It’s been a big year for Shakespeare, and 400 years on he can seem as remarkably modern as he does, sometimes, show his age. Ed Sylvanus Iskandar’s new production of The Taming of The Shrew, however, shows that modern or not, his work’s enduring legacy is its capacity to not just be recreated, but to be reinvented, too. This production looks forward as much as it looks back. In fact, at times it seems to look in every possible direction at once as you find yourself doing the same for this immersive production, full of spectacle, from Shakespeare Theatre Company. The foyer is turned into an imaginary Italian Market, and during intermission we are invited to join the actors on stage for cake, wine, and music, part of the nuptial celebrations.
This overflowing continues to the text. The production prominently includes a number of songs by Duncan Sheik, best known in the theatre as the songwriter of the much acclaimed Spring Awakening. The same technique from that show is deployed, though to startlingly different effect. Characters step forward from the action to sing songs, in lieu of soliloquies. Here, though, the songs are not tailored to the text, and the Shakespeare, frequently full of silliness, and frivolity, is a far cry from the burgeoning expressionism in Wedekind’s original Spring Awakening. The motivation and intent is significantly less clear and compelling as a result.
…immersive production, full of spectacle, from Shakespeare Theatre Company.
In order to vie for the hand of the glamorous Bianca (Oliver Thornton), her suitors must first find a suitable match for her tempestuous older sister Katherina (Maulik Pancholy), Kate ‘the Shrew.’ The two women’s fates are largely decided – bought and sold – by men, in their absence. This absence is, of course, heightened by the decision to have an all male cast, performed as it would have been in Shakespeare’s time. Just as Iskander is keen to address the challenges of this decision in his directorial notes, Phyllida Lloyd, currently directing an all female production of The Taming of the Shrew, notes that any single gender Shakespeare “opens up certain possibilities,” and this is particularly true of The Taming of the Shrew.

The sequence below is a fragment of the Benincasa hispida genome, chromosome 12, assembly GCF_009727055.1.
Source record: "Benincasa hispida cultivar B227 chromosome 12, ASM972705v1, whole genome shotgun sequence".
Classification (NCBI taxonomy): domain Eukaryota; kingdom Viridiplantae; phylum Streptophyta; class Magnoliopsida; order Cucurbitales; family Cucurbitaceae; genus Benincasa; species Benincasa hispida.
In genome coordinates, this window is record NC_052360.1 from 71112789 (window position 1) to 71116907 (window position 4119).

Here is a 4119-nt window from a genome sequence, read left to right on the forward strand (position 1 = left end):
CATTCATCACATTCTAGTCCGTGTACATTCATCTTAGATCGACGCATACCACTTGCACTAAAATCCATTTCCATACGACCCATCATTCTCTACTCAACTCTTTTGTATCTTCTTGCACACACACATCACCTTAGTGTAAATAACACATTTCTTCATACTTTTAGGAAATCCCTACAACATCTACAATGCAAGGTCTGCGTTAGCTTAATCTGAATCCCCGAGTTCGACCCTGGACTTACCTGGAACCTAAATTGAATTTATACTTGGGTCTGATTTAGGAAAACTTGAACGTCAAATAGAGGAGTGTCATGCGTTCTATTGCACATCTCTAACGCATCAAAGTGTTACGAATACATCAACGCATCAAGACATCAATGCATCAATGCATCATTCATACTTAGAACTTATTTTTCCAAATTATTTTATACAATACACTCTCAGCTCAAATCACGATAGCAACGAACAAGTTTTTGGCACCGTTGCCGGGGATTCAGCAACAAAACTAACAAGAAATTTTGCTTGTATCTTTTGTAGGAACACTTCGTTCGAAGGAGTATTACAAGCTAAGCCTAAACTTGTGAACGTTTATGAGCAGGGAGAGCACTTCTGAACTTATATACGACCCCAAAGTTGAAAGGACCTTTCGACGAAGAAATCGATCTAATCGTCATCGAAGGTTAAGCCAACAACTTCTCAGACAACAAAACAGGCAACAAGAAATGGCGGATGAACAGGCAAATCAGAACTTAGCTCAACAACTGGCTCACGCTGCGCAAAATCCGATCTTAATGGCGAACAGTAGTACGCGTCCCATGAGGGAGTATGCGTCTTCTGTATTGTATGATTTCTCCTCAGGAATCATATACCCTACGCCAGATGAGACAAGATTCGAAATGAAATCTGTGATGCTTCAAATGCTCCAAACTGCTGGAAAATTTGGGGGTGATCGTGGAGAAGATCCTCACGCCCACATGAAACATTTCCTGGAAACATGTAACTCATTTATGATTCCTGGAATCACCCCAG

For Iskander, he says it is about Kate’s final, infamous speech. After being relentlessly tormented by her husband – “he is more shrew than she” – Kate submits to her husband’s will completely, and tells the other women they should do the same. Iskander believes that asking a woman to deliver the lines would be “monstrous,” before going on to note that “diversity exists beyond the normative scope of gender.” In the final moments of the production, after her speech, Kate is revealed in a phoenix-like costume suggesting, perhaps, a final liberation. No matter what we make of Kate’s transformation here, this is a little heavy handed, in a production where over-abundance is abundant but rarely gratuitous.
The standout performance, rightfully, is Pancholy’s Kate. He avoids caricature and elicits genuine sympathy from his audience, even before enduring considerable physical abuse from the initially amusing, and eventually repulsive Petruchio of Peter Gadiot. Pancholy confronts Kate’s final speech directly, and compellingly, leaving an uncomfortable frisson in its wake. Telly Leung’s Lucentio is adorable in his devotion, his vocal performance powerful and impressive. Gregory Linington is a delight to watch as Grumio, and the Contessa of Rick Hammerly is as admirable as it is moving.
There’s a richness to Shakespeare’s Padua, ‘where we lay our scene,’ and Jason Sherwood’s set, revels in this richness. An impressive, rotating, structure dominates the stage, while the back wall, covered in gold, seems straight out of a glistening painting by Klimt. Loren Shaw’s opulent and imaginative costumes are a highlight, and Seth Reiser’s lights add to the golden glow that surrounds us. The music is most at ease in intermission, as party guests jam on stage, and unless intended to highlight the more vapid aspects of character, the songs come across lyrically weaker in dramatic context, next to Shakespearean text, than they otherwise might.
If one of the enduring interests in The Taming of the Shrew is the ambiguity and uncertainty of its intentions – its characters’ motivations – this could well be a reason that Iskandar’s production is of interest. His clear sense of his own intent and the text is not always as immanent as is the deliberate sense of spectacle in his lavish production. If it doesn’t quite work in places, it does so with a text that Iskandar, and Literary Manager Drew Lichtenberg note is, itself, historically in need of “repair,” and if it’s not possible solve the difficulties a modern audience should have with The Taming of the Shrew, perhaps we have to continually reinvent it, in the knowledge that it will never quite feel comfortable enough. Like Kate, we submit, but must decide for ourselves on what terms we accept this resolve.
Running Time: 3.5 hours including a 30 minute intermission.
Advisory: Parental Guidance recommended, some violence.